The overall international student population at Ohio University has decreased over the past few years.
Currently, there are 1,219 international students at the university. The top five countries represented at OU are China with 260 students, India with 94 students, Ghana with 83 students, Saudi Arabia with 83 students and Oman with 73 students.
“We have seen an overall drop in (international) enrollments across the United States,” Lorna Jean Edmonds, vice provost for global affairs and international studies, said in an email.
There are many factors that go into the overall drop, including increased options for international students in their home countries and increased competition from countries like Canada, Europe and Asia, Edmonds said.
Payman Abdar, president of the Iranian Students Society (ISS), said he thinks the rate of Iranian students is decreasing and one of the reasons for that is the travel ban.
“We used to get five or six students each semester, so about 15 to 20 people each year, and that has reduced to less than 10 students each year from Iran,” Amid Vahedi, vice president of the ISS, said.
Vahedi said the travel ban affects Iranian students in two distinct ways: one way is the vetting students are forced to go through, and the other way is it affects them emotionally.
“You’ll lose a lot of time thinking about your family, and you’ll lose a lot of time in your emotions. Both educationally or research wise and emotionally, it is affecting us,” Vahedi said.
Before the travel ban, visas were still single-entry, meaning once the student enters the country, their traveling visa will have expired, and if they leave they would have to apply for a new visa. After the travel ban was put in place, visas remained single entry, but families are no longer allowed to visit the students.
During the first phase of the travel ban, students from banned countries were advised not to leave the U.S. Now, banned countries include Libya, Iran, Yemen, North Korea, Venezuela, Somalia and Syria. However, the travel ban originally included Chad, Iraq and Sudan as well.
Edmonds said there is also intense vetting of students from certain countries, and that is having an impact on the rate of international students, particularly the graduate student population.
“That first summer Ohio University provided room and board, and the Bobcat 70 supported scholarships for those students who utilized the room and board since they were taxed,” Edmonds said in an email.
The further phases of the ban were softened, so the requirement to stay on campus was lifted; however, students from those countries and Iran specifically still had struggles.
“Many were unable to go home the second summer because the extreme vetting that was implemented meant they would not have time to apply, interview and receive a new visa in order to return to their studies in the fall,” Edmonds said in an email.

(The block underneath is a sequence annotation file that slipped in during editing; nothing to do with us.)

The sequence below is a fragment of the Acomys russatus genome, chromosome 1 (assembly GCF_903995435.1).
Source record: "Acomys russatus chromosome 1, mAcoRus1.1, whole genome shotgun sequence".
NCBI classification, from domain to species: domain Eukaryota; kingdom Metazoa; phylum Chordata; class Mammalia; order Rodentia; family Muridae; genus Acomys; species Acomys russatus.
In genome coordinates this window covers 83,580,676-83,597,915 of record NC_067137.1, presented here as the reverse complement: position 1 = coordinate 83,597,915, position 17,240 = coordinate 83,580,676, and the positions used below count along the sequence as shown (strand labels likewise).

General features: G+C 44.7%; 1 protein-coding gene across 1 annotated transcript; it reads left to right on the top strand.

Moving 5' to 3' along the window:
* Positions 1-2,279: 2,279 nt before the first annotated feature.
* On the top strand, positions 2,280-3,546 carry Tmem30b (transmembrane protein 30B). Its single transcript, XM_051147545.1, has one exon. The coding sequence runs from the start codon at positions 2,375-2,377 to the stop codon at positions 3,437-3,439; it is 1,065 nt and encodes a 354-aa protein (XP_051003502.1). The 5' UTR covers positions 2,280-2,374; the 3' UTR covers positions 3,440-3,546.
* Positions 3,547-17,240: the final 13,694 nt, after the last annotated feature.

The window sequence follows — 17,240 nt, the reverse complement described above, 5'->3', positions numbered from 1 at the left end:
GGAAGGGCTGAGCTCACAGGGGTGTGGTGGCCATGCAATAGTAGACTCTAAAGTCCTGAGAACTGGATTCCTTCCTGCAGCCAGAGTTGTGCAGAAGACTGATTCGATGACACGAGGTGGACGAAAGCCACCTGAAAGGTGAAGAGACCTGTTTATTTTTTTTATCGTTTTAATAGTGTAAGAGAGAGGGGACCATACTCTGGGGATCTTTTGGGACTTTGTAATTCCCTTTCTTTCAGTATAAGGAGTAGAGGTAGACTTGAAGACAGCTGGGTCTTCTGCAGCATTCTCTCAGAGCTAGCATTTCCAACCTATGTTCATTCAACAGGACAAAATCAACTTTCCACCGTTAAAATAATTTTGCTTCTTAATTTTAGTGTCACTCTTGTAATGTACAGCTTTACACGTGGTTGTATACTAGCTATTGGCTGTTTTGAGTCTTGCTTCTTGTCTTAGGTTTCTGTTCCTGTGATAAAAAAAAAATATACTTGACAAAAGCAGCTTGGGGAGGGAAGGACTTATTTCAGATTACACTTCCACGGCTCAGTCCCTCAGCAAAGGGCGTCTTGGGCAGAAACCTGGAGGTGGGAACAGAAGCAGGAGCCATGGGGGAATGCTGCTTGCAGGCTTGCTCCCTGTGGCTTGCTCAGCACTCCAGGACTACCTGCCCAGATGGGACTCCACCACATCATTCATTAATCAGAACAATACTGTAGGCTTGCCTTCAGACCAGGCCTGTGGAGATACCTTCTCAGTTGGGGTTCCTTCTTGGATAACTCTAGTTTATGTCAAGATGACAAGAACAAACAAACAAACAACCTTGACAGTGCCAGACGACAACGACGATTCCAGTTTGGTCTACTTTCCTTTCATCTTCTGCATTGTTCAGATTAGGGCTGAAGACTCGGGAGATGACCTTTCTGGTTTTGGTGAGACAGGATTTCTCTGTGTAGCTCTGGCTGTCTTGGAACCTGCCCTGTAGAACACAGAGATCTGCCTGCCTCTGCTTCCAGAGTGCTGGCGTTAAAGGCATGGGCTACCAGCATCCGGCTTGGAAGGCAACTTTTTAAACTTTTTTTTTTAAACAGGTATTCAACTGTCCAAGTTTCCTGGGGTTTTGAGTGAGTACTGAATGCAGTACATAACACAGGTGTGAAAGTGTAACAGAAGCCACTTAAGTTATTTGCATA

The fear of being denied for a new visa entirely was also a factor, which would make them unable to finish their degree.
“(The university) provided (Iranians) with housing and meal plans, and they also provided on campus jobs,” Vahedi said. “The university came in and helped a lot. That was actually a really big move from the university.”
Vahedi said the process of obtaining a visa used to be very easy. He was able to receive his visa in less than a month from the point he applied for one. Today, Vahedi said there are more than 400 Iranians who have applied for visas and still haven’t heard anything back.
“The university is granting admissions and is willing to pay for you and have you as their student, but if you don’t actually get here you will lose your admission and your position,” Vahedi said. ‘Then you will have to go through another process of applying.”
Over the past few years, OU has realigned their strategy for recruiting international students, Craig Cornell, vice provost for strategic enrollment management, said in an email.
“This includes significant efforts to build a broader university strategy in various international markets,” Cornell said in an email. “This has included direct recruitment, native website development, marketing and communication efforts, and various social media platforms.”
OU was involved in the “UR Welcome Here” campaign because the university created a video and multiple communications to reinforce that the university is a welcoming place, Edmonds said in an email.
“President Nellis and University leadership reinforced our commitment to all students, and international students are of equal importance,” Edmonds said in an email. “They bring their distinct academic and lived experience contributions and diversity to OHIO and our community.”